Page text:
Remember Sandra Fluke, the Georgetown law student who testified before Congress about why it was critical that health insurance cover birth control? Here’s what Rush had to say about this very-much-identified woman: “What does it say about the college co-ed Susan Fluke who goes before a congressional committee and essentially says that she must be paid to have sex — what does that make her? It makes her a slut, right? It makes her a prostitute.”

Yup, an angel.

But Rush wasn’t done with Ms. Fluke. He later had this to say: “So, Ms. Fluke and the rest of you feminazis, here’s the deal. If we are going to pay for your contraceptives, and thus pay for you to have sex, we want something for it, and I’ll tell you what it is. We want you to post the videos online so we can all watch.”

Now, where does one begin, in describing how sick that is, on more levels than one can name? Yes, his fans will point us, Rush apologized for that one, for he’d gotten himself into some very hot water. What did he say? “I chose the wrong words in my analogy of the situation. I did not mean a personal attack on Ms. Fluke.”

But Rush did much worse than choose wrong words, day after day in his attacks on her. And he didn’t mean a personal attack? What, then, did he mean? He was sorry, that’s true; but he was sorry there was a backlash, that’s all.

After Caroline Glick tweeted that Limbaugh was “an angel,” I tweeted a response that he was actually a disgrace. And I stand by that. Some of his positions I disagreed with, a few I agreed with. But the way he spoke about people? Rush Limbaugh was a disgrace.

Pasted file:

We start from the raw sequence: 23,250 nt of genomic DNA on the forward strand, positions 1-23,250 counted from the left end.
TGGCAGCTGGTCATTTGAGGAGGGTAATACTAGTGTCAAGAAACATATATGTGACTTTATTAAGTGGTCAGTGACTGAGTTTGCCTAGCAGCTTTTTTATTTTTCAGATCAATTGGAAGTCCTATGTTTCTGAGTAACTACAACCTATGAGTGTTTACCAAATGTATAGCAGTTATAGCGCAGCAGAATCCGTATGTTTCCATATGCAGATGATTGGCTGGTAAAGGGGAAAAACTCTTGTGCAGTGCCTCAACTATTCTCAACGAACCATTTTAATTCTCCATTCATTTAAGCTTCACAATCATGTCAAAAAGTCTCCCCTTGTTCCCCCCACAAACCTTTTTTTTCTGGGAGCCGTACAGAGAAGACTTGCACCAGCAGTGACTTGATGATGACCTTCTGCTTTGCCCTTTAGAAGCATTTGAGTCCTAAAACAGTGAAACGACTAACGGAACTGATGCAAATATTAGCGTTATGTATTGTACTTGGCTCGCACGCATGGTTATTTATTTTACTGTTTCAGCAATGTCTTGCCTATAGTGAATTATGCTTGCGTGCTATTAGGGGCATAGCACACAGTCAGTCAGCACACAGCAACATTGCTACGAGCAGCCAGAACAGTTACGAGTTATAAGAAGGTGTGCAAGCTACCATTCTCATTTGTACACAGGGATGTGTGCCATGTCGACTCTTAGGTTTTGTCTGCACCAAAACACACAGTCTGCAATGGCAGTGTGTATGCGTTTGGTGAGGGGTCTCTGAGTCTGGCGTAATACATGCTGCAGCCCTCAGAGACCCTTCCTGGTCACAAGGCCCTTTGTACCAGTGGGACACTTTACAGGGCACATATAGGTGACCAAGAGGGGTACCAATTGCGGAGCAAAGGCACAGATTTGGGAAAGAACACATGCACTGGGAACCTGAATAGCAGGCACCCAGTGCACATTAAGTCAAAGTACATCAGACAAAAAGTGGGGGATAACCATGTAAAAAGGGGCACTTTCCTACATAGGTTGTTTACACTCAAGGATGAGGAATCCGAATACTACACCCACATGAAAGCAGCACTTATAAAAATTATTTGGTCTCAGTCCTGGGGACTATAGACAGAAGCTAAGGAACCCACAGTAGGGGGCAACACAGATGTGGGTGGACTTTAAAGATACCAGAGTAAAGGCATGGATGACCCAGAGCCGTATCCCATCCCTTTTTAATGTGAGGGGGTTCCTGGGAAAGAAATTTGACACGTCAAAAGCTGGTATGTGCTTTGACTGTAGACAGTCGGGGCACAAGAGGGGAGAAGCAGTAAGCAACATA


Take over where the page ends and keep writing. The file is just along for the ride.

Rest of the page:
Glick’s response to me? “I’d like to believe that you’re being this dishonest because you’re ignorant. The other option, that you know this is a lie and repeat it to win points with hateful leftists, is also a possibility, of course.”

Ignorant? I’m sure that’s true; I’m ignorant of lots of things. But dishonest? Where was I dishonest, if I genuinely believe he was a disgrace? But then, of course, came Glick’s real issue. Rush was beyond reproach because he was a conservative, and I must have said what I’d said “to win points with hateful leftists.” I’m sure some of those “hateful leftists,” who usually do not like very much of what I write, are chuckling, hearing that I was trying to win points with them. That’s good. These days, we can all use a chuckle.